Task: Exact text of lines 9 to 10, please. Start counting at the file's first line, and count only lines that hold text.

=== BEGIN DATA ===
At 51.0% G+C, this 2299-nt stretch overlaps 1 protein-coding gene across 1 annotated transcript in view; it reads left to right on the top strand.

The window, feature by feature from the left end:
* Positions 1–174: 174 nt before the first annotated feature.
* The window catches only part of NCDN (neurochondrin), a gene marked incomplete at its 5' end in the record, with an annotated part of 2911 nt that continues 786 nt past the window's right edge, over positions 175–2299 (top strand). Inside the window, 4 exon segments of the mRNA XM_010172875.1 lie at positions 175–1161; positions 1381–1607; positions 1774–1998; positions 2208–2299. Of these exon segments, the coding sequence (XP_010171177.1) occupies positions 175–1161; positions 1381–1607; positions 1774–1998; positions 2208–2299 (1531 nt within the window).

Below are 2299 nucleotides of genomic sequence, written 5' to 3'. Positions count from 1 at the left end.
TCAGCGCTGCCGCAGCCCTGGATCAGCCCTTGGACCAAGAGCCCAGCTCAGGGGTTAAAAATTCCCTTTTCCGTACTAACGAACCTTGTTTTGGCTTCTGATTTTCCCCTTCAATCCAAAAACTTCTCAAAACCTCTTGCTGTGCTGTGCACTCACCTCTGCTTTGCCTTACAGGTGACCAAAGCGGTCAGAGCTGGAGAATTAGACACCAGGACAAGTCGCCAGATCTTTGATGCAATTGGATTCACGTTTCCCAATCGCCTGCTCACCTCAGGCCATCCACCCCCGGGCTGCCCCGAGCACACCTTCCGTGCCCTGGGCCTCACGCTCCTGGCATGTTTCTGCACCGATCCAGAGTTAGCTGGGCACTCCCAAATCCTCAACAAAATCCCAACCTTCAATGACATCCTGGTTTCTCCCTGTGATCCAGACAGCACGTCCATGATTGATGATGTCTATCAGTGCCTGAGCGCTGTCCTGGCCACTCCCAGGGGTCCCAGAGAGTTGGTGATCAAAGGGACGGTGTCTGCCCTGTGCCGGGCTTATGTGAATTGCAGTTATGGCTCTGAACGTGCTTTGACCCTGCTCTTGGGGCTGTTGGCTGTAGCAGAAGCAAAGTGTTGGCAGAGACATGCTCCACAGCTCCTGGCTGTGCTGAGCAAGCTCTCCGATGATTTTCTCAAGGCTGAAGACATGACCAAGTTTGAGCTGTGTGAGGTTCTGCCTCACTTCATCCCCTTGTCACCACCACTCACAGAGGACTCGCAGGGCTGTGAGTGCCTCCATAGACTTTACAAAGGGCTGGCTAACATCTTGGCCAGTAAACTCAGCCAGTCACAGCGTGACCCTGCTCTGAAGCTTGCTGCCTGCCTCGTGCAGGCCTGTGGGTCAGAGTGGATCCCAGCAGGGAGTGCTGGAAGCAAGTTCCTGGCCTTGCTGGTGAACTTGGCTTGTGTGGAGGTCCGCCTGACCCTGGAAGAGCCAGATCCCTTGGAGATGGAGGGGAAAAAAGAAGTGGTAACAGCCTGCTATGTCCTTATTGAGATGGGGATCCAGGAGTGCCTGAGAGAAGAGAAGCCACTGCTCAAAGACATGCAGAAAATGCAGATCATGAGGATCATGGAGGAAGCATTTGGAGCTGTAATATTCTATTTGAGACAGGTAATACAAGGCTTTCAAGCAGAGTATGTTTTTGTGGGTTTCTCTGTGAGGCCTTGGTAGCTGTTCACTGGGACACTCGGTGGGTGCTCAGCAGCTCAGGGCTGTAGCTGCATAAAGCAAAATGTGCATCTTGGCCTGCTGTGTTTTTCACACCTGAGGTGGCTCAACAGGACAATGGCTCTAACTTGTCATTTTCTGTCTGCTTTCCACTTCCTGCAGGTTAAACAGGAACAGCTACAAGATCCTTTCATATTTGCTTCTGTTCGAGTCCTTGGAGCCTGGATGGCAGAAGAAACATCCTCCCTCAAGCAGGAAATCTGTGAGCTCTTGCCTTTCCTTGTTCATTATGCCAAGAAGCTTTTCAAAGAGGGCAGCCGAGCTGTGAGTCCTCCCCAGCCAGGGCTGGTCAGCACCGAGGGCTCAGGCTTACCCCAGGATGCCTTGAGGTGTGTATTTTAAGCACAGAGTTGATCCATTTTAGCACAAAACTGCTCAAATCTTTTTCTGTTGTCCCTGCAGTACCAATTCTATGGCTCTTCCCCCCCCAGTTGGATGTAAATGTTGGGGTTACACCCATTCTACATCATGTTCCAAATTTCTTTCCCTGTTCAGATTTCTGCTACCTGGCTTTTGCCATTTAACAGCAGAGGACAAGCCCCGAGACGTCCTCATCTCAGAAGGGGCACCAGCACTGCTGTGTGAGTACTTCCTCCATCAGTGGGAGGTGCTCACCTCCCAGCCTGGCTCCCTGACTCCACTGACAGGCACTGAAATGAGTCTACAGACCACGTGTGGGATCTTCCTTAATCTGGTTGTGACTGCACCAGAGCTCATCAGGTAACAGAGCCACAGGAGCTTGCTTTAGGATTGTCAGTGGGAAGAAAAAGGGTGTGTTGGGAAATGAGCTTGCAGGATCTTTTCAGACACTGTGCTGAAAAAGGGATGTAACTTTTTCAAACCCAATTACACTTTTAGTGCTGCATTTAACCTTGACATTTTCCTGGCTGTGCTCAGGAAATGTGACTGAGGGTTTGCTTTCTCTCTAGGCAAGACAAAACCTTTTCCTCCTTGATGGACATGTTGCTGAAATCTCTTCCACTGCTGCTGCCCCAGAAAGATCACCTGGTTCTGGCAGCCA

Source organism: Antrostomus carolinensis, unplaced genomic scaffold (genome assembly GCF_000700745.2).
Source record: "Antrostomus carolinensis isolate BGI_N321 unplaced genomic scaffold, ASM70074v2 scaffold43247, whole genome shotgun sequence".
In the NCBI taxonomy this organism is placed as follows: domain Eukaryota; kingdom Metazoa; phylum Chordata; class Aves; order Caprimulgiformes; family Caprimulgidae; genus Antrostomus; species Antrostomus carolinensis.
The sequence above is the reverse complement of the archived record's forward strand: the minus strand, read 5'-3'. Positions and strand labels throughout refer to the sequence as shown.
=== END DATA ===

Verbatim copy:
In the NCBI taxonomy this organism is placed as follows: domain Eukaryota; kingdom Metazoa; phylum Chordata; class Aves; order Caprimulgiformes; family Caprimulgidae; genus Antrostomus; species Antrostomus carolinensis.
The sequence above is the reverse complement of the archived record's forward strand: the minus strand, read 5'-3'. Positions and strand labels throughout refer to the sequence as shown.